Updated: Apr 1, 2021
“It’s your place in the world; it’s your life. Go on and do all you can with it, and make it the life you want to live.” -Mae Jemison.
I came into Lagos with two cellophane bags. It was 1979. I had just converted into Christianity, along with two other friends of mine at my village. My family was not in support of my faith conversion, and considering a number of other things, I left the village for Lagos, with these other friends. We slept in Uncle Lati’s shop; he was a tailor. I stayed at Mushin for sometime, from where I moved to Ojo to stay with a pastor, Pastor Akeredolu. I had no education, no experience, and I had to find a means to survive, so I became a bus conductor, in the course of which I learnt how to drive, and I became a professional driver.
The first stable job I had was with Volkswagen Nigeria, where I served as a driver for five years. There, I registered for a continuous education program, which I attended every evening after work. At the end, I got my GCE certificate. I did not make the papers on my first attempt. I failed the first time, then the second time, then the third time, and then the fourth time. I was going to give up and abandon the program, and stick to driving, but I wrote it again, and I had all my papers. My good friend, Jacob Enitinwa, went ahead to buy me the form for 15 Naira, and I passed this time. From Volkswagen, I moved to Lagos State University (LASU), during which period I registered for adult education and pre-degree. There at LASU, I was appointed to drive the vice-chancellor, Folabi Olumide. He became one of my greatest motivators.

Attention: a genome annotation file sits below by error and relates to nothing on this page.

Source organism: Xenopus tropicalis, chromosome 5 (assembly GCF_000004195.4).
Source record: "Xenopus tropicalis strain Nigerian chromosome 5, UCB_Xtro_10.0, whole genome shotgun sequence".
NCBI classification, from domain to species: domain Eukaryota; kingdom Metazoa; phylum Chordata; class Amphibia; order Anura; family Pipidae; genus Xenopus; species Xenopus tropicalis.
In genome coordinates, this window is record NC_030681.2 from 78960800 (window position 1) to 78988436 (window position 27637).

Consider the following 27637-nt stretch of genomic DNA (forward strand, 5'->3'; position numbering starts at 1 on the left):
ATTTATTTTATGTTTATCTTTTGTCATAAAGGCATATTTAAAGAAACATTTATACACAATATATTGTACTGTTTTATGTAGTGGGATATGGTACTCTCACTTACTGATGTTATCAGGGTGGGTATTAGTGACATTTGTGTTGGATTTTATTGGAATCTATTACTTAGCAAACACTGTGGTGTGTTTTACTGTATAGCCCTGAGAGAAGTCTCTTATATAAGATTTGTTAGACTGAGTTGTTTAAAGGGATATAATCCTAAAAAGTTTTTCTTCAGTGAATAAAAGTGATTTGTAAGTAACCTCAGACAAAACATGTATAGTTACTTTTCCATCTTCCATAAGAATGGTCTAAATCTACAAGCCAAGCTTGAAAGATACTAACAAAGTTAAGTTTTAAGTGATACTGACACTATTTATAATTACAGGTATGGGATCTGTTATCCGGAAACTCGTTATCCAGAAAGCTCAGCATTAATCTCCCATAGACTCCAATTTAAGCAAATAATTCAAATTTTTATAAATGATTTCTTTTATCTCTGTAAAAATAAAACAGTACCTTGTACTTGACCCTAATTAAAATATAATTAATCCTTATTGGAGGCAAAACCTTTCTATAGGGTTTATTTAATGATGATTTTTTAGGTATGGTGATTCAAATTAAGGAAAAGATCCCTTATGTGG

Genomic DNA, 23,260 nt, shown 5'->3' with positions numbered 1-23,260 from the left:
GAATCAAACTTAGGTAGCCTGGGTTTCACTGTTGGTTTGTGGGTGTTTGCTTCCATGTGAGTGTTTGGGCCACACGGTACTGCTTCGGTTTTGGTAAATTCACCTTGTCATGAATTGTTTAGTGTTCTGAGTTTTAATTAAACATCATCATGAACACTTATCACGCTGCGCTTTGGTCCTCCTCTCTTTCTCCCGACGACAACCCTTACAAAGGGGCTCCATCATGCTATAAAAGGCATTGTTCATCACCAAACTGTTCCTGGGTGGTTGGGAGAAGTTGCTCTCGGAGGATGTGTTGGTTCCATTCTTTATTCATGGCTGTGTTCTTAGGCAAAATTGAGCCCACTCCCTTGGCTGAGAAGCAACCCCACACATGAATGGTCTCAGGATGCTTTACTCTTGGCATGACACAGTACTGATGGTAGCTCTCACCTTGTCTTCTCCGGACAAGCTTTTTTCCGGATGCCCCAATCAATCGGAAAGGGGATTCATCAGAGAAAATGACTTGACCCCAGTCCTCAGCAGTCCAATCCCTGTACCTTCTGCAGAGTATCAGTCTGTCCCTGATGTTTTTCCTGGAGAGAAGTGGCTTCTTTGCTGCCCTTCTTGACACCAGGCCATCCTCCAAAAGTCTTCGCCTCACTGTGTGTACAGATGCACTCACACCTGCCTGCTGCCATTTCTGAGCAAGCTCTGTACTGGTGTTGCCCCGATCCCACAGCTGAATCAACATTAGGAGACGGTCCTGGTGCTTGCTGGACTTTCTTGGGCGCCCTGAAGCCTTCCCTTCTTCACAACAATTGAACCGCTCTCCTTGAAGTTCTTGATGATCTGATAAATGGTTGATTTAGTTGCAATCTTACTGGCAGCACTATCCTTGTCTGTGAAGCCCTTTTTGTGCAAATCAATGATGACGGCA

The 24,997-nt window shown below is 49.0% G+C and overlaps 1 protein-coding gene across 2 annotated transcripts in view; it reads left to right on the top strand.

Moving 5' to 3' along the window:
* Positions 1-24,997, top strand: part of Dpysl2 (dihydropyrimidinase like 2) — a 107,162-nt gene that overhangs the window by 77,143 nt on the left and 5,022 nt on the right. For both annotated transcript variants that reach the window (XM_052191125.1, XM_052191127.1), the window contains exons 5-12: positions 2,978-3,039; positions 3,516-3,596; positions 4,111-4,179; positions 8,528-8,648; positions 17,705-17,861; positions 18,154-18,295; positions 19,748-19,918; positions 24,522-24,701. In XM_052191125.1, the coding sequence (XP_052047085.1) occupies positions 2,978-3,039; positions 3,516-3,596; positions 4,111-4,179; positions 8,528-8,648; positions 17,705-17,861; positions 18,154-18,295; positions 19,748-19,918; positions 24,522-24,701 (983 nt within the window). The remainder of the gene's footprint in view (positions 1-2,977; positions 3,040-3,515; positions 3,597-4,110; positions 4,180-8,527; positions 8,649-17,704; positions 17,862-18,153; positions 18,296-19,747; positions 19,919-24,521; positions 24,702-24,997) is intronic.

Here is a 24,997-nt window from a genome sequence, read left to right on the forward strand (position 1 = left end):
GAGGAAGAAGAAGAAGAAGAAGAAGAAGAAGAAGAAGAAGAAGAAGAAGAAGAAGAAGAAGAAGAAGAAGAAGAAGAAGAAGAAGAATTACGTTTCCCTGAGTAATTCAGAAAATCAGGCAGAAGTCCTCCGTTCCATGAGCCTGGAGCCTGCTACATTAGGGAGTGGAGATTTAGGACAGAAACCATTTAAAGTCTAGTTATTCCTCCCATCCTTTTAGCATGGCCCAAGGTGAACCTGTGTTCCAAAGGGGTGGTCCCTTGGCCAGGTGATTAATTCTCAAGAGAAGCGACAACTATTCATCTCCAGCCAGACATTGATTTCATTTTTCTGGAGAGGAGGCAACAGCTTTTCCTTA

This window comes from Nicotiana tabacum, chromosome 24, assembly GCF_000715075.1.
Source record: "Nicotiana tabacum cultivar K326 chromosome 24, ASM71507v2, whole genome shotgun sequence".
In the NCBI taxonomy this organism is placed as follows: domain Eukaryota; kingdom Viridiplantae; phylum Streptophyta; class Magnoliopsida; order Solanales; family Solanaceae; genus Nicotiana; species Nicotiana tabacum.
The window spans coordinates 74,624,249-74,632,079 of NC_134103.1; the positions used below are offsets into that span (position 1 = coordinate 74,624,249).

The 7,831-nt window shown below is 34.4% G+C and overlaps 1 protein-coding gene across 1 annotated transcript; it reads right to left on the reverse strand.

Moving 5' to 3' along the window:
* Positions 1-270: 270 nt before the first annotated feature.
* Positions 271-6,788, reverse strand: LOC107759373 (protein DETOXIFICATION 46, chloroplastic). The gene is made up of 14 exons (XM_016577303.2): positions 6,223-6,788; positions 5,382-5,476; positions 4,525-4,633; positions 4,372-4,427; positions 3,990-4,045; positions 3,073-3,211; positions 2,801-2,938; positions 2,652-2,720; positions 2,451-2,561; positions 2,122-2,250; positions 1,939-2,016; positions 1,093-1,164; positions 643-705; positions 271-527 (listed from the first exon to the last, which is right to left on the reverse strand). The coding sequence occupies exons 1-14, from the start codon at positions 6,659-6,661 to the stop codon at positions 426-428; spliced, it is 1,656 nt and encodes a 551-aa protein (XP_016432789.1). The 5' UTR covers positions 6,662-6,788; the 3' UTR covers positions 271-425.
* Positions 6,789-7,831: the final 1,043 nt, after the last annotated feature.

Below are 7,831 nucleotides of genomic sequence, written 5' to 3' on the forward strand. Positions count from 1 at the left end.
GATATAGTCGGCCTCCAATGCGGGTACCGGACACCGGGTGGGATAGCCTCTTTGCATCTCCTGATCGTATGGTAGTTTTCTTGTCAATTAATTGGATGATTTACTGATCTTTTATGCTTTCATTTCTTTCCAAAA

The days I didn’t drive Folabi Olumide, I would be assigned to drive other people. So one day, I drove the former National Universities Commission secretary, Peter Okebukola, another inspiration to me. “How are you?” he asked me as I drove. “Fine sir,” I answered. “Don’t you think you are too young to be only a driver?” I was perhaps the youngest driver then at LASU. I laughed and then told him that I didn’t have enough credits to get into school. He asked me to go again for the qualifying exams, and believe I would do better. Folabi Olumide also encouraged me to go on. He told me that he had an F9 in a compulsory course he needed to get into university for surgery, and that Chike Obi also failed at a time!
By the time I got into university, my mates from the pre-degree program were already in their final year. But I was very determined to go on to have my university education. My friend, Sule, from Awori College also went to university, and I knew that if he did, then I could. I did. I finished from Philosophy, got in as a university lecturer, first at LASU, then at University of Lagos, and then, I enrolled for my doctorate. I became the first graduate from my family, the first to have a child who’s a graduate, and the first to have got a PhD too. Folabi Olumide once told me, when I asked him to write me a reference letter, to believe in myself. I think this is very important. Be consistent at making progress, be determined, and work hard at it. When you do this, your limit would be beyond the sky. When I left our village that year in 1979, I had no idea of what I would become, or what I’d return there with. Now I have four children, three of whom are done with the university also. I’ve got a house at the village, and I stay in my own house here in Lagos. At LASU, I’ve got three files- one as a driver, then as a student, and then as a lecturer. Folabi Olumide was the first to have addressed me as “doctor”, and even today, I still feel goose bumps when I am called "Dr Gbadebo."
-Dr Moses Debo Gbadebo 22 January 2018